Goalkeeper Psychology Tips: Helping Boost Young Goalkeepers Self Confidence
Confidence in your ability is essential to succeed
Often children are placed in goal as a punishment or because no-one else wants to go in goal – what sort of message is that telling them about the position? Especially as the goalkeeper’s role is arguably the most important on the pitch for the team. The difference between winning and losing a game is often down to a goalkeeper. One mistake and that can be it – game over. So young goalkeeper self confidence is an important skill.
Goalkeeping is arguably the toughest position on the football pitch, especially for youngsters, whose thoughts and emotions can often fluctuate quickly. It is a position where an inner confidence is essential if you are going to be successful.
So if you’re the parent of a young goalkeeper you may wonder how you can MAKE your child feel confident when they’re goalkeeping?
The word MAKE is highlighted for a reason, because as a parent you simply can’t MAKE your child feel confident. It doesn’t work this way. They have to learn how to think confidently, as well as earning that confidence through consistent effort and positive performances.
A young goalkeeper is faced with many quick decisions to make on the pitch and often under pressure of some sort. This means goalkeepers need to be educated on how they can help themselves feel more confident, so that they can trust their instincts in matches.
Far too often, goalkeepers are overly reliant on their coaches or parents to help them feel confident.
How often do you see young goalkeepers looking to the sidelines for approval or for some support or advice? It’s very common isn’t it… And it isn’t a good thing.
Children can learn how to rely on themselves. It’s a skill they’re going to need to be successful as they get older.
So how can a young goalkeeper improve their own confidence?
Mini Goals can help. It’s common to worry about what other people think during training or when competing. This can go on to distract them. So together, setting a mini goal for the match or event around “trusting” themselves is a helpful tactic.
Trust is a big thing for children, as they can often also overthink technical elements to goalkeeping in matches. They struggle to separate what they do in training and still have the instructions of coaches and parents in their minds in a match.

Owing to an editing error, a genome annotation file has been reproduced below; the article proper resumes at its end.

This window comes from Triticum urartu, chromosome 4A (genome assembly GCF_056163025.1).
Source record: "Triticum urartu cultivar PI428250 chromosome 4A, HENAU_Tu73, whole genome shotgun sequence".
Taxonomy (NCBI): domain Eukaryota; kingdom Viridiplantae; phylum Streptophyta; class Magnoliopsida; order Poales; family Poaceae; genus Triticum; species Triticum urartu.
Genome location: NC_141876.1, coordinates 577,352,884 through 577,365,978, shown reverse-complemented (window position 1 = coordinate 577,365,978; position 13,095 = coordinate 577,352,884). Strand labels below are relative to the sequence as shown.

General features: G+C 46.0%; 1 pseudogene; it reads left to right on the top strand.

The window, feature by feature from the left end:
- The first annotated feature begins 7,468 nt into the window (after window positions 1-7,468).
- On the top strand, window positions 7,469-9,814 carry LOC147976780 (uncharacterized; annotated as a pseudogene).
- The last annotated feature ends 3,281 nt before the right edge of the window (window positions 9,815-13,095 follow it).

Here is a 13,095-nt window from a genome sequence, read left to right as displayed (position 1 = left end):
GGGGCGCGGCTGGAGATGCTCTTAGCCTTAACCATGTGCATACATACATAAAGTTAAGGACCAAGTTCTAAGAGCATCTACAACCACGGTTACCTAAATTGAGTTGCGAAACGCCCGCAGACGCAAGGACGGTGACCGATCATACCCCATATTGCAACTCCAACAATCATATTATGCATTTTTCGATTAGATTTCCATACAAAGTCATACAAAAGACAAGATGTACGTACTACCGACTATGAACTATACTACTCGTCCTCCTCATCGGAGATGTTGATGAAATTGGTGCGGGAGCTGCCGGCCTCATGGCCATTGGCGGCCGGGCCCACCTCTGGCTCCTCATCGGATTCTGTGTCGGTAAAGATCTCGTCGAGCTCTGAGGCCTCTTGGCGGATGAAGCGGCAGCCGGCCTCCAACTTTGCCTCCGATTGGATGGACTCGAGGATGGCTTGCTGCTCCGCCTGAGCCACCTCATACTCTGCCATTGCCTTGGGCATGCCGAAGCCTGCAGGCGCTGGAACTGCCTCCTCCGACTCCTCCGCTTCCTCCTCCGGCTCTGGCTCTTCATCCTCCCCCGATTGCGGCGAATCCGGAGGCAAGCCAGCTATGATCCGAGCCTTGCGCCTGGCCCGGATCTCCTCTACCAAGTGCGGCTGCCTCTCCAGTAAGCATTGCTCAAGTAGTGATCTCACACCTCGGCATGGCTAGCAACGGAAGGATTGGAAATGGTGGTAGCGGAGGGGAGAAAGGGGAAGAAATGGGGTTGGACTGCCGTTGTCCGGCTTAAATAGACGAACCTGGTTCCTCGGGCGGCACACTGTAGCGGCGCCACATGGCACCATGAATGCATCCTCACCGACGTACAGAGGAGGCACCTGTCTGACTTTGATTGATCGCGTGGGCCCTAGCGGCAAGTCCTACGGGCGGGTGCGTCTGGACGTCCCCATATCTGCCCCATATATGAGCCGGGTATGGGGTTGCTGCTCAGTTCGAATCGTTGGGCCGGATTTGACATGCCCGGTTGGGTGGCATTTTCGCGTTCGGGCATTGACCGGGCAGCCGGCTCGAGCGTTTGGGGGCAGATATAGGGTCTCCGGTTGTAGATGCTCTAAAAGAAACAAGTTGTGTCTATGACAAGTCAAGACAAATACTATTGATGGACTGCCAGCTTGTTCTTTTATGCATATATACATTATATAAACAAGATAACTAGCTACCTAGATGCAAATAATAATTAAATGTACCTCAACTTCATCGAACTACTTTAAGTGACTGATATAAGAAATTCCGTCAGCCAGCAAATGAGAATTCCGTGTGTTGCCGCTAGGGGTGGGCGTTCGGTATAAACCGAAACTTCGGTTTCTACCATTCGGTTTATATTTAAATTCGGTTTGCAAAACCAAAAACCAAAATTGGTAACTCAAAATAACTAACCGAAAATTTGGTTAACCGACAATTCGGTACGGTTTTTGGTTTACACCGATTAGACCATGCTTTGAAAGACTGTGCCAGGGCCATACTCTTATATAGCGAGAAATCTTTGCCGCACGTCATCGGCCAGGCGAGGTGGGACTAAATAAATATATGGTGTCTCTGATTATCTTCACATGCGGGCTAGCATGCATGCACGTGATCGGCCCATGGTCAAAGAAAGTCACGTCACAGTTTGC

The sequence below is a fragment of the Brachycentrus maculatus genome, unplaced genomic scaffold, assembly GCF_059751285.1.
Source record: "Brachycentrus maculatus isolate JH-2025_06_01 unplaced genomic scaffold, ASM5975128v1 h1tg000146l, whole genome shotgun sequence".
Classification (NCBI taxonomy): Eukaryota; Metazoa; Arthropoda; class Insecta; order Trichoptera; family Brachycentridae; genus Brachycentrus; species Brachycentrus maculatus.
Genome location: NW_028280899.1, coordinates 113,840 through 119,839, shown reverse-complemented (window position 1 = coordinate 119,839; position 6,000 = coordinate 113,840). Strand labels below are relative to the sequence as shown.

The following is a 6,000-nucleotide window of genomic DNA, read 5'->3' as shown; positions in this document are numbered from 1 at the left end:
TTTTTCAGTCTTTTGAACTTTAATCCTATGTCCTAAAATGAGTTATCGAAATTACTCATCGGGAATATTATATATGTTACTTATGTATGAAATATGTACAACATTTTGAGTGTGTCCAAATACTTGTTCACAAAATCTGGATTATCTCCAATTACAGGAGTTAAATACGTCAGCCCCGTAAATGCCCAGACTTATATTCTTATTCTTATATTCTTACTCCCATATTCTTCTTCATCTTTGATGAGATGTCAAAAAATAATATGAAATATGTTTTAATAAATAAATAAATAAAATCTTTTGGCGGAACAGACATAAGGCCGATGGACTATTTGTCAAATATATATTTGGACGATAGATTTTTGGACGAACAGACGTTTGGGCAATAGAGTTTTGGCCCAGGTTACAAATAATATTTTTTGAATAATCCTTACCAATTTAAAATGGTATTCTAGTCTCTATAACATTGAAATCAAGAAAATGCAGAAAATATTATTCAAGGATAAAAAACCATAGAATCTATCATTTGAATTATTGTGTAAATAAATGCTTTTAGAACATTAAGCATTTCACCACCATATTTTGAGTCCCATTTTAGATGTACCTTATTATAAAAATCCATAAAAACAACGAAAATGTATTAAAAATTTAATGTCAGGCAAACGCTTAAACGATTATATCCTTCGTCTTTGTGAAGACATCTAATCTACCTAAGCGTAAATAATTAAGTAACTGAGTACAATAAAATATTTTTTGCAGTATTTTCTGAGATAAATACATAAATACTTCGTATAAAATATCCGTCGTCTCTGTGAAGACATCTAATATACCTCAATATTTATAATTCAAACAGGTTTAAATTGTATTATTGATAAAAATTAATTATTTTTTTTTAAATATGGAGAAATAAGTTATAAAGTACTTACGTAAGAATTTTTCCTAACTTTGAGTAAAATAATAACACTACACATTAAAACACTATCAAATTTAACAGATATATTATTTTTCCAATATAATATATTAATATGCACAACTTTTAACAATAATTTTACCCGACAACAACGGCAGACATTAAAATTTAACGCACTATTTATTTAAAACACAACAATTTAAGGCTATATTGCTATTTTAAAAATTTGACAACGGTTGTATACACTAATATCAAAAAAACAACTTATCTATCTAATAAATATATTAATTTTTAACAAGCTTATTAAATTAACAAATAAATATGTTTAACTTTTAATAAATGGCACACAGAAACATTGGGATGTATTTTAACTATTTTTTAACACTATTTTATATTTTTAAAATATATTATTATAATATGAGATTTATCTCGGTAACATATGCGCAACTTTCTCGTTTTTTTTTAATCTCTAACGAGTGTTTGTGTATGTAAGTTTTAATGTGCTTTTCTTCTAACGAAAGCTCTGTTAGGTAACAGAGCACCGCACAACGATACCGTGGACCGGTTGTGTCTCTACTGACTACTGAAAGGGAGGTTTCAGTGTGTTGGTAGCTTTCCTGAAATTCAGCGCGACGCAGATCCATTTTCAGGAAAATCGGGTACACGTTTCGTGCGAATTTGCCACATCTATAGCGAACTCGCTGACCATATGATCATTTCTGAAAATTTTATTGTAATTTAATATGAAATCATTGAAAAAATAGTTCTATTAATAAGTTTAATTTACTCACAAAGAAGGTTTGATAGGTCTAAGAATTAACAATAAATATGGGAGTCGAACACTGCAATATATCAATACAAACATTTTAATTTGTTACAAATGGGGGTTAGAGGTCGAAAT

A mini goal, for these type of goalkeepers could also be “getting the job done”. This is linked to “winning ugly” as you often hear pundits say.
Today with video technology available on mobile phones, putting together a highlight reel is another great way for goalkeepers to see themselves performing well. Watching this regularly can then help them visualise what they do at their best – unconsciously they then go on to believe in themselves more.
Helping goalkeepers put together a “Confidence CV” is another useful strategy. The CV should be very much focused on their strengths on the pitch; tactical, technical, physical and psychological. As well as, their strengths away from football. Adding in their best achievements and moments that make them feel proud, again in and away from football, can help them.
If you found this goalkeeping psychology article useful feel free to share this with other goalkeepers, parents or coaches. For regular updates to help you improve your performance levels and gain a better understanding of how sport psychology can help you sign up to “The Mental Edge”.
Or to get in touch for one 2 one Sports Psychology Coaching with a Leading Sport Psychologist, David Charlton, based near Durham – Face to face, via the telephone, SKYPE or online via email available.
Sports Psychologist located near Durham, UK and willing to travel Internationally. Managing Director – Inspiring Sporting Excellence. With over 10 years experience supporting athletes, coaches, parents and teams to achieve their goals, quickly.
T: +44 7734 697769
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